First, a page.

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A Guide to Avoiding Prohibited Substances

To try to ensure fair competition most affiliated organisations including showing, breed societies, riding clubs, FEI sports and racing, define certain substances as performance affecting and are therefore not allowed to be present in the horse. The level to which competing horses are tested varies, but any competitor could be subject to testing if the organisers so desired. It is important people competing in affiliated competitions are aware of the risks.

What are NOPS?

NOPS are prohibited substances that are naturally occurring in plants that can contaminate feed materials used for horse feed. They are not intentionally fed to the horse but their presence will still cause a positive test result and the trainer/rider will forfeit the winnings. If it is proven that the feed was the source of the positive test, then the rider or trainer is unlikely to receive a ban or fine. Please note that in disciplines other than racing, the rider is responsible for the horse even if they only accept the ride on the day of the competition – an example of a rider being fined even though he picked up a chance ride was given at the BETA conference in 2015.

BETA NOPS Code of Practice

  • Aims to be the industry standard that allows a company to show due diligence – in other words the company is doing everything practically possible to reduce the risk of contamination with NOPS.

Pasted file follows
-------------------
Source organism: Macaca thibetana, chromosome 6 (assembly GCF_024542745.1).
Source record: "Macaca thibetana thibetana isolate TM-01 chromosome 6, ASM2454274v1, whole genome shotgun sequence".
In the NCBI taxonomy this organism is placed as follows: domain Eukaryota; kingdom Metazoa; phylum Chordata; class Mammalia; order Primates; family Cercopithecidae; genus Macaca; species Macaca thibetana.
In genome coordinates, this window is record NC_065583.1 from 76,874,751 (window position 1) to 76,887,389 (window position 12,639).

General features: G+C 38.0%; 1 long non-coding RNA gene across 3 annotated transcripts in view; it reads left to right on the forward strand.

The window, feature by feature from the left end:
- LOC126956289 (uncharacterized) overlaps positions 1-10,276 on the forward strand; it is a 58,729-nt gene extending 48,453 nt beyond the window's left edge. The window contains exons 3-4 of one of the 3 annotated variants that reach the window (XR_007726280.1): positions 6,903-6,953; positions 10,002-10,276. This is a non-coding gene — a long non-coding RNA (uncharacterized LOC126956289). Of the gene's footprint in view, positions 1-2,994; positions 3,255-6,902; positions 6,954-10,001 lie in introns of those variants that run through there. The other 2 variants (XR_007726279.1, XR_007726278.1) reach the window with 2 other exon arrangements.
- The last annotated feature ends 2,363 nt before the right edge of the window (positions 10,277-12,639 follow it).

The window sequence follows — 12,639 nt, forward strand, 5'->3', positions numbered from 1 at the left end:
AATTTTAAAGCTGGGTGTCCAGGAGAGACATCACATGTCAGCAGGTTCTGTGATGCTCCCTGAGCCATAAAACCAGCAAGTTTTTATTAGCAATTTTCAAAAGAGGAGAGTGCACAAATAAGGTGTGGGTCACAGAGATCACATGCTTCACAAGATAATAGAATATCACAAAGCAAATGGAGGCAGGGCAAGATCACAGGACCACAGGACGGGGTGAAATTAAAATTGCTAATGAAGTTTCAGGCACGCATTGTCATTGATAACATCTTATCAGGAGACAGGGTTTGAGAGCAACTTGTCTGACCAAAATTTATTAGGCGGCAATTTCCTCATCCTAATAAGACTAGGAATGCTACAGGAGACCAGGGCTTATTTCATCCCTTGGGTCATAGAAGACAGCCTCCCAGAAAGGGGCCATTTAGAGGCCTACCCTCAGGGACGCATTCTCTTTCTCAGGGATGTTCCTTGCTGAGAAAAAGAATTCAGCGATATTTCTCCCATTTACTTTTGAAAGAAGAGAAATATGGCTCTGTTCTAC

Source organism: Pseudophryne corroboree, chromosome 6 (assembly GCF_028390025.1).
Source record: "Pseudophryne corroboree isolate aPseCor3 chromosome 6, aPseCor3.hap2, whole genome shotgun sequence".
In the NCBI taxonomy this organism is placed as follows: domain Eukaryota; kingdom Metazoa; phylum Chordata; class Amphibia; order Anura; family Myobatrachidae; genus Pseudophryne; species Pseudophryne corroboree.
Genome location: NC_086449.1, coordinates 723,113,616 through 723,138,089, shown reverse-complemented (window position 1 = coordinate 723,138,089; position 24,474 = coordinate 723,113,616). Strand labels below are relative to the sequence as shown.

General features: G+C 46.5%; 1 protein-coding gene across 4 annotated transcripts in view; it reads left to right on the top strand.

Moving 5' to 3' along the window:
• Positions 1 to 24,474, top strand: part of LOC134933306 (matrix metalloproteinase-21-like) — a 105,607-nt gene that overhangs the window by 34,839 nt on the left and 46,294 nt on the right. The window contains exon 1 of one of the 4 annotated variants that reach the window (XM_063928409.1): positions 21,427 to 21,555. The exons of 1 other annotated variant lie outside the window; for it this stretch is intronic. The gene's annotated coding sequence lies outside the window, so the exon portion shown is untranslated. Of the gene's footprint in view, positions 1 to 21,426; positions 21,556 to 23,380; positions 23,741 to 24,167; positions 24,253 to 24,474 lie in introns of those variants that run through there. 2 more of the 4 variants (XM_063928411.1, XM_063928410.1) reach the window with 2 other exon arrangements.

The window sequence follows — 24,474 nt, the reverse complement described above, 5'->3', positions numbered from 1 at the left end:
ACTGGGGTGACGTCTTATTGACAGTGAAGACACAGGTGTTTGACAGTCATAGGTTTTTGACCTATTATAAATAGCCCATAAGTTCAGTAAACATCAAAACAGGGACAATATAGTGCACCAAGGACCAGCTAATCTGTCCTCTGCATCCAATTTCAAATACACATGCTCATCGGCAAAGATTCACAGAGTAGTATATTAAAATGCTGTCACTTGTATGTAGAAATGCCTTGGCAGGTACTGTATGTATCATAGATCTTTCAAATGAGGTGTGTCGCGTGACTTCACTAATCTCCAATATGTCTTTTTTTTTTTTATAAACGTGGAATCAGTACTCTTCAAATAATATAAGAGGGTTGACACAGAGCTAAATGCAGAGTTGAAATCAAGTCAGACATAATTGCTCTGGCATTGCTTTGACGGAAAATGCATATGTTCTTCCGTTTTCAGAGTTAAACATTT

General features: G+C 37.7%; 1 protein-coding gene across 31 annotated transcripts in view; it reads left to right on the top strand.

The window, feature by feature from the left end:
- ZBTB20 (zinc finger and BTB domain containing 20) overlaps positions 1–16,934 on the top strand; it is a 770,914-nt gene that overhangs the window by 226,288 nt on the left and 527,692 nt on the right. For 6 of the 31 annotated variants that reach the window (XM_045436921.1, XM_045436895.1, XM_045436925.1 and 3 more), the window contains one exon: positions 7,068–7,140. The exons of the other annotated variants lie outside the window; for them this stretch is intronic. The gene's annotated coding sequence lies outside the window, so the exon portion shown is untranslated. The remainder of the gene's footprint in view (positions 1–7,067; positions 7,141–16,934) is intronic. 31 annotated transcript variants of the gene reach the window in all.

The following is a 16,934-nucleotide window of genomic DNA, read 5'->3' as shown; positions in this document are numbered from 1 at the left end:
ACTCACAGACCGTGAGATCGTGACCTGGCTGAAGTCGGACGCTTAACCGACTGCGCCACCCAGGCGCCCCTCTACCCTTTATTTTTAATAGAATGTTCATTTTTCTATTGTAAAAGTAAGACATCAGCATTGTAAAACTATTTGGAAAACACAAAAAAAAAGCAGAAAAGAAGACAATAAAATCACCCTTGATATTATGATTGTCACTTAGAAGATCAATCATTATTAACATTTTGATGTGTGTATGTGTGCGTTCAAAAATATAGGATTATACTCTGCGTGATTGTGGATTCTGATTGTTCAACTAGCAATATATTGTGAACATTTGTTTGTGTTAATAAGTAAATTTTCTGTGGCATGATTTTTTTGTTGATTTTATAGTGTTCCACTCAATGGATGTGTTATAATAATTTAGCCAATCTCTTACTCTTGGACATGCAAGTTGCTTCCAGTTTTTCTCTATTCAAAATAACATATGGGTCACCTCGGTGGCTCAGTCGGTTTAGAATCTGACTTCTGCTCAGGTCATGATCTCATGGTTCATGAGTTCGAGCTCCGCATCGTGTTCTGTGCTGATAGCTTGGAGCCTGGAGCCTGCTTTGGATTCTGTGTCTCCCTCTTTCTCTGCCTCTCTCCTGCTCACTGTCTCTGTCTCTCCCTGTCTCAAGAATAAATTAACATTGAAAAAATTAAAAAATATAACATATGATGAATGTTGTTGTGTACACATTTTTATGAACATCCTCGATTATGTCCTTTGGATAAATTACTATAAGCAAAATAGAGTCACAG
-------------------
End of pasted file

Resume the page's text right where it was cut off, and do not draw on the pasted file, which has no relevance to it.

• Requires an annual independent audit
  • Covers all prohibited substances not just morphine
  • Includes HACCPS, traceability, testing procedures and risk management

All Dengie feeds are approved under the BETA NOPS scheme. It is NOT a guarantee but a mark that we have done all we can to reduce the risk of contamination with NOPS.

Advice for retailers, riders and yard personnel

  • Query whether the trainer or rider knows exactly where all the feeds, supplements, herbs, potions they use are coming from and what they contain – ignorance is no excuse
  • Highlight any sources of contamination that you see – e.g, cans of Diet Coke, Red Bull, coffee mugs, chocolate, any bakery product that may contain poppy seeds etc.
  • Highlight good practice – don’t share buckets, scoops and stirrers, especially if medication is being used for some horses
  • Recommend batch details of feed are recorded and ideally retain a small sample from each batch
  • Highlight the fact many herbs contain active compounds that could trigger a positive test – it is up to the rider to ensure any herbs they use don’t contain NOPS
  • Make retailers aware that if they knowingly sell products to people competing under rules (of any discipline) they are responsible for ensuring that product is fit for purpose e.g. NOPS approved. The contract of sale is between the retailer and the rider NOT the manufacturer.